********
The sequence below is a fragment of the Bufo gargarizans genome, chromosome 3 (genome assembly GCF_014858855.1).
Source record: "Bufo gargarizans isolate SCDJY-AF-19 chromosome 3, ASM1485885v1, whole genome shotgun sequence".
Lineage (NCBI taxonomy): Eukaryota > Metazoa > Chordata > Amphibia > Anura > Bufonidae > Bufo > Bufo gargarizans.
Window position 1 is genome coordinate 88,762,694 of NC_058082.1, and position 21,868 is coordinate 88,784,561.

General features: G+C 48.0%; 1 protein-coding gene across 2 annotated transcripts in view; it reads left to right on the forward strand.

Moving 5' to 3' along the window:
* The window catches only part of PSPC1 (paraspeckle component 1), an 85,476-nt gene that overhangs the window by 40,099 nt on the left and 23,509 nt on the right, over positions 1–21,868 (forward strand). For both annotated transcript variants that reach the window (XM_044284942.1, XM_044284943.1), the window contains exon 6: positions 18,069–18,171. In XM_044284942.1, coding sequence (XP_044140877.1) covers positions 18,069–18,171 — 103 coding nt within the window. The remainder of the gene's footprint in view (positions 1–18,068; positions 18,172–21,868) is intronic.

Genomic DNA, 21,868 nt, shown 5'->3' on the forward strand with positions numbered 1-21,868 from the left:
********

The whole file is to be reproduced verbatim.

The sequence below is a fragment of the Bufo gargarizans genome, chromosome 3 (genome assembly GCF_014858855.1).
Source record: "Bufo gargarizans isolate SCDJY-AF-19 chromosome 3, ASM1485885v1, whole genome shotgun sequence".
Lineage (NCBI taxonomy): Eukaryota > Metazoa > Chordata > Amphibia > Anura > Bufonidae > Bufo > Bufo gargarizans.
Window position 1 is genome coordinate 88,762,694 of NC_058082.1, and position 21,868 is coordinate 88,784,561.

General features: G+C 48.0%; 1 protein-coding gene across 2 annotated transcripts in view; it reads left to right on the forward strand.

Moving 5' to 3' along the window:
* The window catches only part of PSPC1 (paraspeckle component 1), an 85,476-nt gene that overhangs the window by 40,099 nt on the left and 23,509 nt on the right, over positions 1–21,868 (forward strand). For both annotated transcript variants that reach the window (XM_044284942.1, XM_044284943.1), the window contains exon 6: positions 18,069–18,171. In XM_044284942.1, coding sequence (XP_044140877.1) covers positions 18,069–18,171 — 103 coding nt within the window. The remainder of the gene's footprint in view (positions 1–18,068; positions 18,172–21,868) is intronic.

Genomic DNA, 21,868 nt, shown 5'->3' on the forward strand with positions numbered 1-21,868 from the left: